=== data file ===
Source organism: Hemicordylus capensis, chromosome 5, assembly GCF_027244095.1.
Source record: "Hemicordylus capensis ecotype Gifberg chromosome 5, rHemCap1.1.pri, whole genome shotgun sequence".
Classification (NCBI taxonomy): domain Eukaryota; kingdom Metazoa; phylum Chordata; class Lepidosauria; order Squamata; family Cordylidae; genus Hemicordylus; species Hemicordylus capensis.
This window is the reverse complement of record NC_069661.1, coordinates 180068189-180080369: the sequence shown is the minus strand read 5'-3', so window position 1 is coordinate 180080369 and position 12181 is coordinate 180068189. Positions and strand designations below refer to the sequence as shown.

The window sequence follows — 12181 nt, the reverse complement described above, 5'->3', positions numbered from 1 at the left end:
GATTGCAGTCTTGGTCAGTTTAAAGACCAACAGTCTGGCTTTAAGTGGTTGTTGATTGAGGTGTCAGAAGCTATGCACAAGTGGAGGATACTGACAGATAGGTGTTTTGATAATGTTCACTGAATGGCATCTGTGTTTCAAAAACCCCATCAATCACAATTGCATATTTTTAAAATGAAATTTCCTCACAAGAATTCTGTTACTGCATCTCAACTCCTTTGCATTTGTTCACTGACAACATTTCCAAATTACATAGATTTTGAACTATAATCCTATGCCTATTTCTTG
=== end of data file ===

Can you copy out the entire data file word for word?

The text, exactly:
Source organism: Hemicordylus capensis, chromosome 5, assembly GCF_027244095.1.
Source record: "Hemicordylus capensis ecotype Gifberg chromosome 5, rHemCap1.1.pri, whole genome shotgun sequence".
Classification (NCBI taxonomy): domain Eukaryota; kingdom Metazoa; phylum Chordata; class Lepidosauria; order Squamata; family Cordylidae; genus Hemicordylus; species Hemicordylus capensis.
This window is the reverse complement of record NC_069661.1, coordinates 180068189-180080369: the sequence shown is the minus strand read 5'-3', so window position 1 is coordinate 180080369 and position 12181 is coordinate 180068189. Positions and strand designations below refer to the sequence as shown.

The window sequence follows — 12181 nt, the reverse complement described above, 5'->3', positions numbered from 1 at the left end:
GATTGCAGTCTTGGTCAGTTTAAAGACCAACAGTCTGGCTTTAAGTGGTTGTTGATTGAGGTGTCAGAAGCTATGCACAAGTGGAGGATACTGACAGATAGGTGTTTTGATAATGTTCACTGAATGGCATCTGTGTTTCAAAAACCCCATCAATCACAATTGCATATTTTTAAAATGAAATTTCCTCACAAGAATTCTGTTACTGCATCTCAACTCCTTTGCATTTGTTCACTGACAACATTTCCAAATTACATAGATTTTGAACTATAATCCTATGCCTATTTCTTG